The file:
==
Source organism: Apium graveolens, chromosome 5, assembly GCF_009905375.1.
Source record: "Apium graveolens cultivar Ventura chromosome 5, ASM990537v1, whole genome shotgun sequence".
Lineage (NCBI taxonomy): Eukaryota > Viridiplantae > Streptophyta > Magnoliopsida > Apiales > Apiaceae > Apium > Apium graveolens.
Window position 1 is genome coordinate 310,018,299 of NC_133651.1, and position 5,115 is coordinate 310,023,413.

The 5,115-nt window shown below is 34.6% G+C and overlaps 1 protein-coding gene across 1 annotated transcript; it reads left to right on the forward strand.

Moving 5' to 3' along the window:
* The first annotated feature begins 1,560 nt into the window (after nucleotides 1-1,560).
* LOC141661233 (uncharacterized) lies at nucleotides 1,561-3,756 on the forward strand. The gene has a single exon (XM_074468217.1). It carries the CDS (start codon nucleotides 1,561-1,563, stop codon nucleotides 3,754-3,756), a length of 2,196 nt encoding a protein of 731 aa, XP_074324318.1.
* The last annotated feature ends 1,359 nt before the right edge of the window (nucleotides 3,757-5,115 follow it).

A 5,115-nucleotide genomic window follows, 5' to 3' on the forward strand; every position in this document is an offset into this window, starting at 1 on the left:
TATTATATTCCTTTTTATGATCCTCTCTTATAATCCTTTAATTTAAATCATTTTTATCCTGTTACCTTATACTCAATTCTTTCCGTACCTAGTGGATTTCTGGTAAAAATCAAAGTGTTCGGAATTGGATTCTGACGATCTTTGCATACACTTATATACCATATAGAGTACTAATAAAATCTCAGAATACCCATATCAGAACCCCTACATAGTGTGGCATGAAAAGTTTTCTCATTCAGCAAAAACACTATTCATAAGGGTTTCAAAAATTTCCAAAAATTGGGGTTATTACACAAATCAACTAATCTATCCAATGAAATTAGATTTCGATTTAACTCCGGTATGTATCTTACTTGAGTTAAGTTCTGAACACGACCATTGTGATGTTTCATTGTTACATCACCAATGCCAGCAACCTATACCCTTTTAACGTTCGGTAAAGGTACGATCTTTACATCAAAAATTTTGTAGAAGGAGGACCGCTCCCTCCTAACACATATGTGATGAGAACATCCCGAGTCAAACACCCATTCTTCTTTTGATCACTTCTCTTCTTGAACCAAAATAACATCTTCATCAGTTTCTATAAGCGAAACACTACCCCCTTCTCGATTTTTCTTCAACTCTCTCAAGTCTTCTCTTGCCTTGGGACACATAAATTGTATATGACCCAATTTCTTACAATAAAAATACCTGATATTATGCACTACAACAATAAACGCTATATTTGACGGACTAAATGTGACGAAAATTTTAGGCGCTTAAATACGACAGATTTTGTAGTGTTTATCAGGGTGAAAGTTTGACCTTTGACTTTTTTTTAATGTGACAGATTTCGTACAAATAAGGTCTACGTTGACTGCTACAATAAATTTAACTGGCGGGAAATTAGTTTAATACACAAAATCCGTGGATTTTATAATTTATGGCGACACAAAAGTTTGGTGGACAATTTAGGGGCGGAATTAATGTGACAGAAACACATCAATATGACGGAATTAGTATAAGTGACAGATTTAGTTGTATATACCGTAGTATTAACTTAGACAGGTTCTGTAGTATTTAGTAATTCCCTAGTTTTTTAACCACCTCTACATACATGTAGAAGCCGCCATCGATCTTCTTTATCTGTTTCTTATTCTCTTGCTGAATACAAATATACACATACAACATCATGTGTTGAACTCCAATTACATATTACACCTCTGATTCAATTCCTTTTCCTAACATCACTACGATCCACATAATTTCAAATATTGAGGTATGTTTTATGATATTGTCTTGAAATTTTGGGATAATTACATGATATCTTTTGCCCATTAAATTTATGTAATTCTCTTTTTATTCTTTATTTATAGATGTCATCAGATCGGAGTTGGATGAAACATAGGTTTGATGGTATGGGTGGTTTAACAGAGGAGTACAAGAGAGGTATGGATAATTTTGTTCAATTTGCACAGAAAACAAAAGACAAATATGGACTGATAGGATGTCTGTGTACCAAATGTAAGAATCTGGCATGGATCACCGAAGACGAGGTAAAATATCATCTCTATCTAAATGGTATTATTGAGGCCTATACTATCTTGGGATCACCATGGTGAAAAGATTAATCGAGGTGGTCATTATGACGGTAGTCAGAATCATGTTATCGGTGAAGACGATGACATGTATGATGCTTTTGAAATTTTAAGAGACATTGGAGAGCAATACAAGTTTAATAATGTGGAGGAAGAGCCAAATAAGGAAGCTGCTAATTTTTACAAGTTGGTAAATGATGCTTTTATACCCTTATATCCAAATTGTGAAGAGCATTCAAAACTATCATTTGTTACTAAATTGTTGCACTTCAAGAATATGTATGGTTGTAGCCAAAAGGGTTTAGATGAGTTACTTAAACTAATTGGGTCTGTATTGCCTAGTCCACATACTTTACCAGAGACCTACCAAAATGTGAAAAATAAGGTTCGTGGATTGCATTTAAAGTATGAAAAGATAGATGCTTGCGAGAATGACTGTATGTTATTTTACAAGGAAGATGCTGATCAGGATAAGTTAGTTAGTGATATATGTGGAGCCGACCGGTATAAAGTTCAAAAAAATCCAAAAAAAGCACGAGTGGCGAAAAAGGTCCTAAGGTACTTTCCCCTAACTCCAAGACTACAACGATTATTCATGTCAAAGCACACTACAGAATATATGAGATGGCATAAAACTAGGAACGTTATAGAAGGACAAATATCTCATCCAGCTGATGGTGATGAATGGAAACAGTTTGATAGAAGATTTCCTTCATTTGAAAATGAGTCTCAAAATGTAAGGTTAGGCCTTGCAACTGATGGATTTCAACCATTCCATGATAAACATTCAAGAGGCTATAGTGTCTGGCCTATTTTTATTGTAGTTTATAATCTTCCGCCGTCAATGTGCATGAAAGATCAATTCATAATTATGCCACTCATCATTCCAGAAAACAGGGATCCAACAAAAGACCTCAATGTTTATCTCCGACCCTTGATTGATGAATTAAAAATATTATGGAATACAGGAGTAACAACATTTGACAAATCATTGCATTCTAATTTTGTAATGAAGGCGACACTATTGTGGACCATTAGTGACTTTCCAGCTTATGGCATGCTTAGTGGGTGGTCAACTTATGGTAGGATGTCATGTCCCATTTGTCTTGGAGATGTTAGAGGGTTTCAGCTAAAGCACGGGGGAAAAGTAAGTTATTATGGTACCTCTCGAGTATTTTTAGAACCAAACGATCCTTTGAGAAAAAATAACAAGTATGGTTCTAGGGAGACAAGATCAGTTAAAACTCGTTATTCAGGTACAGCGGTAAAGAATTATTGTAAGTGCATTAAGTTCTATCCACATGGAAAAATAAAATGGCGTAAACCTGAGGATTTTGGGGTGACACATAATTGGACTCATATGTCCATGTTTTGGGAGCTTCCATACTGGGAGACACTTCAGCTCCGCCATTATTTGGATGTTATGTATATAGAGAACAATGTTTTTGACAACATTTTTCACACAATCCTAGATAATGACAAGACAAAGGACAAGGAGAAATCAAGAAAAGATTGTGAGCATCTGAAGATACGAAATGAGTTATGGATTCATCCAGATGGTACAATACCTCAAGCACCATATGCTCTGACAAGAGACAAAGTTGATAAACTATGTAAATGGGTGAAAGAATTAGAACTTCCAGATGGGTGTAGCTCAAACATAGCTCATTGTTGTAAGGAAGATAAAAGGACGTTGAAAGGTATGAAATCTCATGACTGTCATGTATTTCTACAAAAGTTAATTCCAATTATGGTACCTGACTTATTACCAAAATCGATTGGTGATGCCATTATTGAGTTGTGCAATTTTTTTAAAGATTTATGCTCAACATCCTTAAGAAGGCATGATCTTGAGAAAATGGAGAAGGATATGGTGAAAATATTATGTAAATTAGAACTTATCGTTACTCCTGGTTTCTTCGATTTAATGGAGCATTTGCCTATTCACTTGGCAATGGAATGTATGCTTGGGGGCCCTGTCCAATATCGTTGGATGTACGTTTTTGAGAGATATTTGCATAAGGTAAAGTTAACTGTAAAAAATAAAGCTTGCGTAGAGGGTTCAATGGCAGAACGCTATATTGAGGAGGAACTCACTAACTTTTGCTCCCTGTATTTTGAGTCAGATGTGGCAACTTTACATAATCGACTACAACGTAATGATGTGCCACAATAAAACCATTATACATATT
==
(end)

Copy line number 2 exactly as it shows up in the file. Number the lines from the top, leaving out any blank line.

Source record: "Apium graveolens cultivar Ventura chromosome 5, ASM990537v1, whole genome shotgun sequence".